Saturday classes reinforce skills

Studying: A District of Columbia program puts children who need help in classes that use the same curriculum as weekday classes.

May 09, 1999|By Stephen Henderson | Stephen Henderson,SUN STAFF

WASHINGTON -- It used to be that Saturday mornings were set aside for children to have fun -- watching cartoons, playing outdoors or just sitting idly around the house.

That's no longer true in Washington, where children in virtually all the District of Columbia system's 146 schools are sitting in classes and hitting the books on Saturdays to boost their reading skills.

As part of the Saturday STARS program (Students and Teachers Achieving Results and Success), the students sit in class from 9 a.m. to noon, with the same teachers and the same curriculum they see during weekday classes.

This Saturday schooling is mandatory for children who have scored below average on standardized tests or received failing grades in English. But many more children are showing up for the classes, which began in January, just to get extra help.

The idea, according to D.C. officials, is to increase the amount of quality instructional time children spend in class learning to read.

"The whole goal of this district is achievement now, and we realize that Monday through Friday just isn't enough for some of our children," said Denise Tann, a spokeswoman for the system. "To compete on the Stanford 9 [national standardized test] and in the world, they've got to have more time with reading."

It's an idea that is catching on across the country, and here in Baltimore: that six hours a day, five days a week may not be enough time in class for children who pose ever more-challenging learning problems for teachers.

Many school systems are experimenting with extended days and year-round schedules. As part of Baltimore's current reforms, schools are holding after-school academies to work on reading skills, and in 19 schools this summer, failing second- and fourth-grade pupils will attend summer reading classes.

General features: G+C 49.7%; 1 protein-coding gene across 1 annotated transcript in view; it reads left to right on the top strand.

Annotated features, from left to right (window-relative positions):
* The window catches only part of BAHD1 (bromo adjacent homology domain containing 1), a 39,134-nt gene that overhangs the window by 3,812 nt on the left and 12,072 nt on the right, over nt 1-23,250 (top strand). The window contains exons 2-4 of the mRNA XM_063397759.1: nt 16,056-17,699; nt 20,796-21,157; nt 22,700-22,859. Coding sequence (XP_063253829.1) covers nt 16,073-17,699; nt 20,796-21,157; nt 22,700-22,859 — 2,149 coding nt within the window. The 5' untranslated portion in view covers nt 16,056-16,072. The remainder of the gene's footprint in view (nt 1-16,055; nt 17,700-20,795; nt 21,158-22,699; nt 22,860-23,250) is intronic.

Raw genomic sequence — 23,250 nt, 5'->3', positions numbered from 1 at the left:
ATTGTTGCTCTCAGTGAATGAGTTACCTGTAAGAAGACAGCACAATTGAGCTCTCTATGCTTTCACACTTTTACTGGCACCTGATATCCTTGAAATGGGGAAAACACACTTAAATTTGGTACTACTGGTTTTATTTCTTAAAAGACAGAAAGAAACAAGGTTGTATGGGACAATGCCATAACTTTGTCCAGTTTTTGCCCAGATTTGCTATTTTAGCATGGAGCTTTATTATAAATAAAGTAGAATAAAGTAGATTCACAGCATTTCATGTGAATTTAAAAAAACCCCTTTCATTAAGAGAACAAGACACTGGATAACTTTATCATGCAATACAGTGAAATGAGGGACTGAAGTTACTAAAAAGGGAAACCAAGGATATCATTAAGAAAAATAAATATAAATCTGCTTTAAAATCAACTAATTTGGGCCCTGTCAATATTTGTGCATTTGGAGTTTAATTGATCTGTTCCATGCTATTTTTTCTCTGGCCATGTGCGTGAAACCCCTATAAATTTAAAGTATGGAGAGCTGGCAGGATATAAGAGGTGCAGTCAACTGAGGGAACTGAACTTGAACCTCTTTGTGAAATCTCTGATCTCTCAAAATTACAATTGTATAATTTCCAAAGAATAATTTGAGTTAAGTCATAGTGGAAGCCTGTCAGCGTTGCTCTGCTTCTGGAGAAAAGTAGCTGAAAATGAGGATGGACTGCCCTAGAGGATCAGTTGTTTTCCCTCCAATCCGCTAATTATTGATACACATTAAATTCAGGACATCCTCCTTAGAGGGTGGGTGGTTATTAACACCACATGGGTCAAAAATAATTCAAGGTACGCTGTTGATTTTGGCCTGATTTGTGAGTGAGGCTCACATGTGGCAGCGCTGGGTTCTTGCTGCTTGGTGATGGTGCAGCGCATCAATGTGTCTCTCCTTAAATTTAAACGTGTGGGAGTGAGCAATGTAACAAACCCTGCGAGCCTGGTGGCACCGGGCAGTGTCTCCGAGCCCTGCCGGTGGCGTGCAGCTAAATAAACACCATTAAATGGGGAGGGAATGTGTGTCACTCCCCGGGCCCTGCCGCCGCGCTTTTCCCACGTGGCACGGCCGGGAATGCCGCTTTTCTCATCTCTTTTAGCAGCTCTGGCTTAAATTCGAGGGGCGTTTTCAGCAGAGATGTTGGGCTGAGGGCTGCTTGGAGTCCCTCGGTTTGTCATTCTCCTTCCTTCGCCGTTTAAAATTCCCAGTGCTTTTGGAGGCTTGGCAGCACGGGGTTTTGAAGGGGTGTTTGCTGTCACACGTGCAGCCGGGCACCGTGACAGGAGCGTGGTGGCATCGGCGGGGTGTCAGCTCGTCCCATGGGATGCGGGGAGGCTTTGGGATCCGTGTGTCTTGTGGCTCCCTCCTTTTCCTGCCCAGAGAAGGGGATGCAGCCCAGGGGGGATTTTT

Some schools also hold Saturday academies and weekend programs, and Morgan State University, Towson University and Coppin State College hold academic classes for Baltimore area students on weekends.

Nothing in Baltimore, though, is quite as radical as what's happening with Washington's Saturday STARS program. The idea for the program, says Tann, sprang from a successful summer session run last year for children who were behind in reading.

Teachers and administrators began in the fall to think about ways to keep the summer momentum going.

"At first, we came up with the idea of having a reading teacher in every school," said Mary Gill, the system's director of elementary programs. "But we couldn't find enough certified reading teachers, so our superintendent, Arlene Ackerman, thought of the tutorial academies."

Gill and others designed a curriculum that focuses on vocabulary and comprehension. They are using the same Open Court series of books in place in Baltimore schools.

About 600 of the system's teachers were trained to work in the program. Money for the program is coming from a Schools of the 21st Century Grant.

Since the program began in January, thousands of children have participated.

Tann said that since the summer program took place, teachers and principals have seen results. Stanford 9 scores in the system went up slightly, and teachers are reporting that students' in-class reading skills are improving.

"We're not seeing leaps and bounds, but we're seeing a difference," Tann said. "It's working."

The system might not see more tangible results perhaps until next year, but plans are already being made for this year's summer program, and for the Saturday program to reappear in the fall.

"We all know Ms. Ackerman has this vision, and we've got to make it happen," said Pam Anderson, the system's director of research and evaluation. "People are responding, because we know we have to improve our achievement. We don't have a choice."

Pub Date: 5/09/99

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